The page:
Well, thanks to advancing technology and the internet, generating market research is no longer a several-hundred-thousand-dollar undertaking with limited results that aren’t always as unique or qualified as we need them to be. So in 2005 we implemented a survey on our site, and today, we have almost 12,000 extensive customer surveys from people considering or planning a Yellowstone vacation. Depending on the time of year, we’re generating 100-250 new surveys every week. This online market research is invaluable to our business. We can run filters and cross tabs to drill down on particular segments. The research educates us about our customers.

About the same time, we began hearing about the “Web 2.0” from Tim O’Reilly, and other industry leaders. It referred to a next generation internet where users would be able to do more than retrieve information. The internet would be the platform and there would be sharing and contributing of information. From everything we were learning at that time, one thing was very, very clear to us about this thing called “Web 2.0,” and that was that the customer would be increasingly empowered and engaged. So, even though had won the People’s Voice Webby in 2005, and we had a pretty good site already, we felt a sense of urgency to develop a site that was built more for the future – a Web 2.0 site ¬– that was geared more with our customers in mind.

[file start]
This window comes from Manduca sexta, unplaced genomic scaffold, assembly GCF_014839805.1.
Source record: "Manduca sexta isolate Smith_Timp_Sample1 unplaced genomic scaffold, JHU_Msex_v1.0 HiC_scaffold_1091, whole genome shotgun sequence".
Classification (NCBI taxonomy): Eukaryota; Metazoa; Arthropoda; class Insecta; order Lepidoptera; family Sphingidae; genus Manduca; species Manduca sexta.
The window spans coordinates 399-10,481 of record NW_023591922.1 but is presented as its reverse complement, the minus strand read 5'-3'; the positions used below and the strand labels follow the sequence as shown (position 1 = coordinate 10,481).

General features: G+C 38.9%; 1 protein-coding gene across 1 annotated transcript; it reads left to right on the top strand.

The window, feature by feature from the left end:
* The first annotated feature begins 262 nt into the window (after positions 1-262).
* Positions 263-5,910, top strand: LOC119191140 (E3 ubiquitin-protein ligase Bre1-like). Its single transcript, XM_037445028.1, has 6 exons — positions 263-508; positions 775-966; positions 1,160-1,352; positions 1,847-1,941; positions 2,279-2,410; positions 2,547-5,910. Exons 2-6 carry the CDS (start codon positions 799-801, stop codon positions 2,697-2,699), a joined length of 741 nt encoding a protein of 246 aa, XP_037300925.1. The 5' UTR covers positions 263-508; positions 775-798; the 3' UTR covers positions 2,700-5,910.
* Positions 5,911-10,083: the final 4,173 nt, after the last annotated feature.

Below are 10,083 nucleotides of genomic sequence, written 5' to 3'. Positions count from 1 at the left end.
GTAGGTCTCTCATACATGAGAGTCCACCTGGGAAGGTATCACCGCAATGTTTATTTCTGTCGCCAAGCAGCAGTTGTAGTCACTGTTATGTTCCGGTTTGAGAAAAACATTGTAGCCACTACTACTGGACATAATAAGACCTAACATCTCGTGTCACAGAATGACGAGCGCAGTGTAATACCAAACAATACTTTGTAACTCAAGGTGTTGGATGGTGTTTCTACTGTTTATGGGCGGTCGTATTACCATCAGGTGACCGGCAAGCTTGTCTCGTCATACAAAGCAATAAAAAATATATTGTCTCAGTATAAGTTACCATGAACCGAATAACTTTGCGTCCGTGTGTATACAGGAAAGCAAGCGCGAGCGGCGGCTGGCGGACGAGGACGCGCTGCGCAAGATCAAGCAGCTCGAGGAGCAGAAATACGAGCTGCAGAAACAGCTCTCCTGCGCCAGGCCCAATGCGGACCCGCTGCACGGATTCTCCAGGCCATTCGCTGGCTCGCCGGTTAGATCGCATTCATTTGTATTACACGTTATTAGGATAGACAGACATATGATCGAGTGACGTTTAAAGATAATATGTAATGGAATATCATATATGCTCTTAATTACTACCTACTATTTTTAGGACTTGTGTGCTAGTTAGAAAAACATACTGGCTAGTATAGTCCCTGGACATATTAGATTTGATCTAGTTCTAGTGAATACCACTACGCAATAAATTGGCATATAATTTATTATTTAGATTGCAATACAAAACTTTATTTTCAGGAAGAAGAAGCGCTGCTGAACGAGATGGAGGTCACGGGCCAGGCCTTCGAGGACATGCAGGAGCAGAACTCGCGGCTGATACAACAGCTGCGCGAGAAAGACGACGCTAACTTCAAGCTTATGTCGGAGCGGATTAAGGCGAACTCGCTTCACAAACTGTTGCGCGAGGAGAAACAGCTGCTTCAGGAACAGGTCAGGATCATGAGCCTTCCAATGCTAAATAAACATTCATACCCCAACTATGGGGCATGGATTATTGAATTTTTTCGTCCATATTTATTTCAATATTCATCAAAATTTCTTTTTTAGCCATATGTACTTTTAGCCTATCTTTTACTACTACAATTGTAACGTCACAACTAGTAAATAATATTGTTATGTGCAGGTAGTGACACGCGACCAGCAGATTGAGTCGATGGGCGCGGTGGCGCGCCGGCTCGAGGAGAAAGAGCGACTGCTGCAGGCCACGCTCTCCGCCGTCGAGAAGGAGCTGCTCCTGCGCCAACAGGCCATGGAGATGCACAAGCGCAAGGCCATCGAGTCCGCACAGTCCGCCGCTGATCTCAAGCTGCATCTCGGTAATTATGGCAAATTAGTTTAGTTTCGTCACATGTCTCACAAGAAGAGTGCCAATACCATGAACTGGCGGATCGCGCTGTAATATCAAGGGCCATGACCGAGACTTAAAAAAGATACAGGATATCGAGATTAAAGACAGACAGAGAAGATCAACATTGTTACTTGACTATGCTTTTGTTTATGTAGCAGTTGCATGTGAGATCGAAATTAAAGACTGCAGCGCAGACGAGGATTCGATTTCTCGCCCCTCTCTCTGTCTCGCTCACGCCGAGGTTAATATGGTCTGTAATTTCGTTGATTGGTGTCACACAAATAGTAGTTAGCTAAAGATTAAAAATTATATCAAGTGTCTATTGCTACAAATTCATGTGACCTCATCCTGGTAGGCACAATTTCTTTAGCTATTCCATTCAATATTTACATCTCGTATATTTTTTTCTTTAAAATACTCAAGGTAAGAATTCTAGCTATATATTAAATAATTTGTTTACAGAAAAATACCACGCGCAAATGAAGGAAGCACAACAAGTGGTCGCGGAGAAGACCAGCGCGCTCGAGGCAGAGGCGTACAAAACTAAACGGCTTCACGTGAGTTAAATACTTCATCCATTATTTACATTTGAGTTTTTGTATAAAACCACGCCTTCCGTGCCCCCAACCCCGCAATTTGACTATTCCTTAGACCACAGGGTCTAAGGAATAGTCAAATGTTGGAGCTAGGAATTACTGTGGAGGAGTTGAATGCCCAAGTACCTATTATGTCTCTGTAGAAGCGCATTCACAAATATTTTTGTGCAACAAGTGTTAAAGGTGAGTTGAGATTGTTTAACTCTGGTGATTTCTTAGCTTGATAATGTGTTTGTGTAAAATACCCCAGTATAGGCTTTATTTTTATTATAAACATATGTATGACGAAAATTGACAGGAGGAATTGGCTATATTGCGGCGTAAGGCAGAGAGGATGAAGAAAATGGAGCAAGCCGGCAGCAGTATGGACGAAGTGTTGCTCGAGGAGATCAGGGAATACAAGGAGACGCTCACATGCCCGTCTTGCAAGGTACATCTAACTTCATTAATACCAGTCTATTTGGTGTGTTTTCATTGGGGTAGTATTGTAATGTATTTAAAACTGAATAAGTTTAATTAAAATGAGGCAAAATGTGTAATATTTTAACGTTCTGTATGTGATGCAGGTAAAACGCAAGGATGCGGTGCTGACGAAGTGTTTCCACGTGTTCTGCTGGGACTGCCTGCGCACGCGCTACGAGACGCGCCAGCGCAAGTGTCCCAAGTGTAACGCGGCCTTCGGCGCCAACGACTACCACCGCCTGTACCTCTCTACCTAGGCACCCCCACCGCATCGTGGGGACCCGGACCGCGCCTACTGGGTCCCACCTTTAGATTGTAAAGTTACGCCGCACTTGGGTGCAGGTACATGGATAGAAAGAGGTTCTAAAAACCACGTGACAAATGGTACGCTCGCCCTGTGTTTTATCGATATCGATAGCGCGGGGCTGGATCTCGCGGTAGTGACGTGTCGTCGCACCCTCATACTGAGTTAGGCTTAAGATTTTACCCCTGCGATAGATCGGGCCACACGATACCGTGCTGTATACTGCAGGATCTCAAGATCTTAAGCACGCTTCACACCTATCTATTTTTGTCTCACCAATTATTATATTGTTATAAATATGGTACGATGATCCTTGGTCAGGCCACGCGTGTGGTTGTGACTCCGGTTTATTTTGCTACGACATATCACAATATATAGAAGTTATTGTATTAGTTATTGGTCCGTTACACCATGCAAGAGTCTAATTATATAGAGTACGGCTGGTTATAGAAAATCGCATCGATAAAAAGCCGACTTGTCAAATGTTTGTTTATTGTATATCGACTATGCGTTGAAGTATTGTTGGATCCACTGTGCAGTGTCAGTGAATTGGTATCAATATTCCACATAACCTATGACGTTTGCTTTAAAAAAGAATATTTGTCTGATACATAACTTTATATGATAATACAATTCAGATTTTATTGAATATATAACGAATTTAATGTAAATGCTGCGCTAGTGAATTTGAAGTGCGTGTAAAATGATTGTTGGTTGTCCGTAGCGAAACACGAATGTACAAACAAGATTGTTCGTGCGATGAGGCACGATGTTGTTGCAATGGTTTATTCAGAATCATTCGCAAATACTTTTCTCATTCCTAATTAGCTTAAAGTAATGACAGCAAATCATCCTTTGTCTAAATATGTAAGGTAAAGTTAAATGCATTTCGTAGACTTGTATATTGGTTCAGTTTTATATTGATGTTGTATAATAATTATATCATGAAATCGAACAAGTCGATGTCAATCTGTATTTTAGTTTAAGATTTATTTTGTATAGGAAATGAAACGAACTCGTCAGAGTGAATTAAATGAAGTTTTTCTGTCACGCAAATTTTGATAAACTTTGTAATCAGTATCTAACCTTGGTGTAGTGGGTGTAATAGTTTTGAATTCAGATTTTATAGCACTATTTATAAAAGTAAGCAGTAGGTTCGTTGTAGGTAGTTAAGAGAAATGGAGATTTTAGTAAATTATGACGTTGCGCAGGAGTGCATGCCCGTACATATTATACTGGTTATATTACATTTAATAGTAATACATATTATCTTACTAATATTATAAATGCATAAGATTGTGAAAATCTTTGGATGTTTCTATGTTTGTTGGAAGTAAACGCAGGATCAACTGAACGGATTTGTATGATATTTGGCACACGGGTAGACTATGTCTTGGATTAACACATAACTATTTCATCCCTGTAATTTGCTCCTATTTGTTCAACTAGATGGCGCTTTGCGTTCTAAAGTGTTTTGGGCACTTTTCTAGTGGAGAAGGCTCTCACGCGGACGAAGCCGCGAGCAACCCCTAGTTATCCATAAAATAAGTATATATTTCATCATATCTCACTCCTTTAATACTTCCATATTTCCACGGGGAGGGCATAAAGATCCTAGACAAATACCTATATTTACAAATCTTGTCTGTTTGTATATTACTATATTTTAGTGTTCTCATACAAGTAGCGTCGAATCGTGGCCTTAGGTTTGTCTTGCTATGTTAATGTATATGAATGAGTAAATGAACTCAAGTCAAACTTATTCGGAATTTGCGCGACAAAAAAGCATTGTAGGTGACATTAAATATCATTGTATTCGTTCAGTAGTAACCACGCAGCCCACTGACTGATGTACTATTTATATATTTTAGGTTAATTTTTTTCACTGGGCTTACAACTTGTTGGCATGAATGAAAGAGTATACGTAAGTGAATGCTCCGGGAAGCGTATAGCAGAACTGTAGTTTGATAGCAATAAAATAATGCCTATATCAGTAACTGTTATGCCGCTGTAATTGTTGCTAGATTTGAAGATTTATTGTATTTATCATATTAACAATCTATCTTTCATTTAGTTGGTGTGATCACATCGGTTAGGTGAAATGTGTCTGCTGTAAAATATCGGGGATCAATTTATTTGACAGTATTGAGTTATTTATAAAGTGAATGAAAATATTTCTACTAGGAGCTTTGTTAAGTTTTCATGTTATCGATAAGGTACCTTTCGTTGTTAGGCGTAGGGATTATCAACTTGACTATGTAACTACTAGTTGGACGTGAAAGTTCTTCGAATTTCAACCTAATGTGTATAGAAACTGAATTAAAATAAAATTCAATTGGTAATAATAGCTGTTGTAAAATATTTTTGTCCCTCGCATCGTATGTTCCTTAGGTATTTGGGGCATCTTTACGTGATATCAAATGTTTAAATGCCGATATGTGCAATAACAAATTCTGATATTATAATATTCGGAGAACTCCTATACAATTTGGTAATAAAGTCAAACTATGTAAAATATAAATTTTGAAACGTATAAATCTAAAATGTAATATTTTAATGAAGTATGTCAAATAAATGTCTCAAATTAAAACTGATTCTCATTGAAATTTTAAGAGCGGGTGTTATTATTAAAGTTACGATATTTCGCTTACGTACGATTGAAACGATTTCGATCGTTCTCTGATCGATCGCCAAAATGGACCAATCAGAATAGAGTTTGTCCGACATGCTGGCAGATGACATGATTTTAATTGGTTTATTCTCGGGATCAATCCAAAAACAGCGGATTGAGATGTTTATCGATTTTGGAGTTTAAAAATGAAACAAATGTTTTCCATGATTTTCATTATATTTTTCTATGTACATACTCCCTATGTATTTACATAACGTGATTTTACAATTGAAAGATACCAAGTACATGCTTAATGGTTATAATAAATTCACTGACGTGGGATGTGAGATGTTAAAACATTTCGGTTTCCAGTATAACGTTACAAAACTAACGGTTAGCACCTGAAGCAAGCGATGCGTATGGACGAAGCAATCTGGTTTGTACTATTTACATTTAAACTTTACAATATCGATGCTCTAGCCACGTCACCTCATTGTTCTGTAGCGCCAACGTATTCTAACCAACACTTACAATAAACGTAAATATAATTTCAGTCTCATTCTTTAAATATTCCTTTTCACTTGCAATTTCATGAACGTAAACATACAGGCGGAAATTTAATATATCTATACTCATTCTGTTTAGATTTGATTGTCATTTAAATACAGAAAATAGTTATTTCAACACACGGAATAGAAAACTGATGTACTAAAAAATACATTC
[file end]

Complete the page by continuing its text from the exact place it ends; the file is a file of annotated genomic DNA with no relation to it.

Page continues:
The first thing we did was drill down and carefully review our extensive customer research. What our customers told us in the surveys guided our information architecture/user experience design of our new site, as well as the content our site would feature. Many companies solicit and generate customer data, but seldom do they listen and respond. But for us, this was a no brainer. We think we’re pretty smart, but at the end of the day, we knew our customers had the information we most needed to ensure our success. So we surveyed, reviewed and responded by building a site whose architecture and content was based on what our customers told us.

You mentioned two groups of visitors to the site during your presentation at E-Tourism Summit, could you tell us a bit about those groups and how you speak to them on the site?

One things that sets apart from other destination sites is our aim to serve two audiences, what we call the Decideds and Undecideds. The Decideds are those people who have already decided they’re going to travel to Yellowstone, and they look to our site for information from which they’ll plan their trip. How to get to Yellowstone, what to do, where to stay, routes to travel, events, etc. The Undecideds refer to those people who are going to take a vacation but they haven’t determined the destination yet. Will it be Disneyland? Colorado? Or Yellowstone? Our goal on, starting with the home page and its strong visuals and compelling design, is to inspire and convert the Undecideds into Decideds – actual Yellowstone visitors.

How have you targeted content to those groups?

We have not targeted the content to the two groups because there is much overlap once we succeed in converting Undecideds into Decideds. So, instead we built a site that serves both. The trick is striking the perfect balance between fantastic design and a clean layout, complete with straightforward navigation and ease of use, and compelling, extensive content, provided in a variety of formats.